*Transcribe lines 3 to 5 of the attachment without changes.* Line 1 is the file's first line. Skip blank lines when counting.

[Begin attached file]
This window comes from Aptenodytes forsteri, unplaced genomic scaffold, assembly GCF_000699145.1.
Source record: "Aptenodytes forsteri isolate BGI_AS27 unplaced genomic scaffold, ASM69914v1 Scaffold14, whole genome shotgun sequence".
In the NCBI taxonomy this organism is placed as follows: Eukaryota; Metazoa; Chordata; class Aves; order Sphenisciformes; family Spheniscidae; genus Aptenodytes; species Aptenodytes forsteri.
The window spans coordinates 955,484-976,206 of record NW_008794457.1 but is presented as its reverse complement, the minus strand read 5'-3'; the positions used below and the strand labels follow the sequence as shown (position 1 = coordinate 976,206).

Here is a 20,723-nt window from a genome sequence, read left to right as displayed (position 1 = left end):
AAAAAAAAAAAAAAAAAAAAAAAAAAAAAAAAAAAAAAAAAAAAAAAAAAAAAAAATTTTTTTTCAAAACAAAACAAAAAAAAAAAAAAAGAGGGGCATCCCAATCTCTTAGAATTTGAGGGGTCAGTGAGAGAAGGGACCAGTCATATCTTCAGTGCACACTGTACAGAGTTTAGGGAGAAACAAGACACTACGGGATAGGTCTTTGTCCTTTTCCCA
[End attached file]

In the NCBI taxonomy this organism is placed as follows: Eukaryota; Metazoa; Chordata; class Aves; order Sphenisciformes; family Spheniscidae; genus Aptenodytes; species Aptenodytes forsteri.
The window spans coordinates 955,484-976,206 of record NW_008794457.1 but is presented as its reverse complement, the minus strand read 5'-3'; the positions used below and the strand labels follow the sequence as shown (position 1 = coordinate 976,206).

Here is a 20,723-nt window from a genome sequence, read left to right as displayed (position 1 = left end):